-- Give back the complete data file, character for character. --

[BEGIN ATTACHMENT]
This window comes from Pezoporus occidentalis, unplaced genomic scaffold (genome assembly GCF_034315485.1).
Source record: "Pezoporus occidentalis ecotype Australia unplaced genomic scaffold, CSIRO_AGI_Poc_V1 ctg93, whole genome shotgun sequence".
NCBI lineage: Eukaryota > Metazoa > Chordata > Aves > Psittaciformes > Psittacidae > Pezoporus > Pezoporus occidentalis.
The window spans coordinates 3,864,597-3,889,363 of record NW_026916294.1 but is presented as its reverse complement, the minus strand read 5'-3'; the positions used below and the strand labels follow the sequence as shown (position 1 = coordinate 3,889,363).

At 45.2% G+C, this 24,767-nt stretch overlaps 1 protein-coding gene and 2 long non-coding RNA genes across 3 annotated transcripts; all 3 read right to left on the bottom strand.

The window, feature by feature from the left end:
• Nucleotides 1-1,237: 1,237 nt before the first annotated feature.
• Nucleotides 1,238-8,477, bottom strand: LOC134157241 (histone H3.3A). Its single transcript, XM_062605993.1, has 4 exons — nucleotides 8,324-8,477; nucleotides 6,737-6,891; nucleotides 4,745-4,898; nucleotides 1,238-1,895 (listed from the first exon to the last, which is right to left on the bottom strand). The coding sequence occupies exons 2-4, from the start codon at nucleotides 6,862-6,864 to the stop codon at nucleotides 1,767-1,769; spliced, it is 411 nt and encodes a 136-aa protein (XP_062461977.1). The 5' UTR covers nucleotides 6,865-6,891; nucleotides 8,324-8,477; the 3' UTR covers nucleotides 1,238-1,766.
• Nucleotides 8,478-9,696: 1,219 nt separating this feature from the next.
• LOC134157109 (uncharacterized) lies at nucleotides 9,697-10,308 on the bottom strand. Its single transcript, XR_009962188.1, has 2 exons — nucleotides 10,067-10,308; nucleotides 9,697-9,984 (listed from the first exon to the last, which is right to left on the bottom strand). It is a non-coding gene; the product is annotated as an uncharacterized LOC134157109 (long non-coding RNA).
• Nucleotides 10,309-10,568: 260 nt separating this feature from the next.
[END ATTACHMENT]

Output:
This window comes from Pezoporus occidentalis, unplaced genomic scaffold (genome assembly GCF_034315485.1).
Source record: "Pezoporus occidentalis ecotype Australia unplaced genomic scaffold, CSIRO_AGI_Poc_V1 ctg93, whole genome shotgun sequence".
NCBI lineage: Eukaryota > Metazoa > Chordata > Aves > Psittaciformes > Psittacidae > Pezoporus > Pezoporus occidentalis.
The window spans coordinates 3,864,597-3,889,363 of record NW_026916294.1 but is presented as its reverse complement, the minus strand read 5'-3'; the positions used below and the strand labels follow the sequence as shown (position 1 = coordinate 3,889,363).

At 45.2% G+C, this 24,767-nt stretch overlaps 1 protein-coding gene and 2 long non-coding RNA genes across 3 annotated transcripts; all 3 read right to left on the bottom strand.

The window, feature by feature from the left end:
• Nucleotides 1-1,237: 1,237 nt before the first annotated feature.
• Nucleotides 1,238-8,477, bottom strand: LOC134157241 (histone H3.3A). Its single transcript, XM_062605993.1, has 4 exons — nucleotides 8,324-8,477; nucleotides 6,737-6,891; nucleotides 4,745-4,898; nucleotides 1,238-1,895 (listed from the first exon to the last, which is right to left on the bottom strand). The coding sequence occupies exons 2-4, from the start codon at nucleotides 6,862-6,864 to the stop codon at nucleotides 1,767-1,769; spliced, it is 411 nt and encodes a 136-aa protein (XP_062461977.1). The 5' UTR covers nucleotides 6,865-6,891; nucleotides 8,324-8,477; the 3' UTR covers nucleotides 1,238-1,766.
• Nucleotides 8,478-9,696: 1,219 nt separating this feature from the next.
• LOC134157109 (uncharacterized) lies at nucleotides 9,697-10,308 on the bottom strand. Its single transcript, XR_009962188.1, has 2 exons — nucleotides 10,067-10,308; nucleotides 9,697-9,984 (listed from the first exon to the last, which is right to left on the bottom strand). It is a non-coding gene; the product is annotated as an uncharacterized LOC134157109 (long non-coding RNA).
• Nucleotides 10,309-10,568: 260 nt separating this feature from the next.